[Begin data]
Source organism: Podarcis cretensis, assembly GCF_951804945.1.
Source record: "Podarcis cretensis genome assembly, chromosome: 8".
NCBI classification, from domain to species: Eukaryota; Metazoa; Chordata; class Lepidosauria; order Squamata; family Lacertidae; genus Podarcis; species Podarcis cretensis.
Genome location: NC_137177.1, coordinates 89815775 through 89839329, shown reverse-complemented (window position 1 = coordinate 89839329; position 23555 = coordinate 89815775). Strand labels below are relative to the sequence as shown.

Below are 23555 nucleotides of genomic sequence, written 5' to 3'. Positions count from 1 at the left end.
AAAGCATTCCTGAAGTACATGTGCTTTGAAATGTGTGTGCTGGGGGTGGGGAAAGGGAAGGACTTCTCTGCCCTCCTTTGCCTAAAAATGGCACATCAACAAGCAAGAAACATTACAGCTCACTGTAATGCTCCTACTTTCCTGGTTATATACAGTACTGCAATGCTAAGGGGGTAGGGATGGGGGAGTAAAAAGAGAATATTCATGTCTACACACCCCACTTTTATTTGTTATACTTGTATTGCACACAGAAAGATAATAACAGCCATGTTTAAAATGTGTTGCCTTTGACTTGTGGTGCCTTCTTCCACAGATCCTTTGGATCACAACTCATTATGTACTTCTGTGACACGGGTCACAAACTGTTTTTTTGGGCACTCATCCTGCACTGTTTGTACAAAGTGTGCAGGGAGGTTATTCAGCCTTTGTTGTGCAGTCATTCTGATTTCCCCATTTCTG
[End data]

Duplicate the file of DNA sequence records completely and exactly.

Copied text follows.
Source organism: Podarcis cretensis, assembly GCF_951804945.1.
Source record: "Podarcis cretensis genome assembly, chromosome: 8".
NCBI classification, from domain to species: Eukaryota; Metazoa; Chordata; class Lepidosauria; order Squamata; family Lacertidae; genus Podarcis; species Podarcis cretensis.
Genome location: NC_137177.1, coordinates 89815775 through 89839329, shown reverse-complemented (window position 1 = coordinate 89839329; position 23555 = coordinate 89815775). Strand labels below are relative to the sequence as shown.

Below are 23555 nucleotides of genomic sequence, written 5' to 3'. Positions count from 1 at the left end.
AAAGCATTCCTGAAGTACATGTGCTTTGAAATGTGTGTGCTGGGGGTGGGGAAAGGGAAGGACTTCTCTGCCCTCCTTTGCCTAAAAATGGCACATCAACAAGCAAGAAACATTACAGCTCACTGTAATGCTCCTACTTTCCTGGTTATATACAGTACTGCAATGCTAAGGGGGTAGGGATGGGGGAGTAAAAAGAGAATATTCATGTCTACACACCCCACTTTTATTTGTTATACTTGTATTGCACACAGAAAGATAATAACAGCCATGTTTAAAATGTGTTGCCTTTGACTTGTGGTGCCTTCTTCCACAGATCCTTTGGATCACAACTCATTATGTACTTCTGTGACACGGGTCACAAACTGTTTTTTTGGGCACTCATCCTGCACTGTTTGTACAAAGTGTGCAGGGAGGTTATTCAGCCTTTGTTGTGCAGTCATTCTGATTTCCCCATTTCTG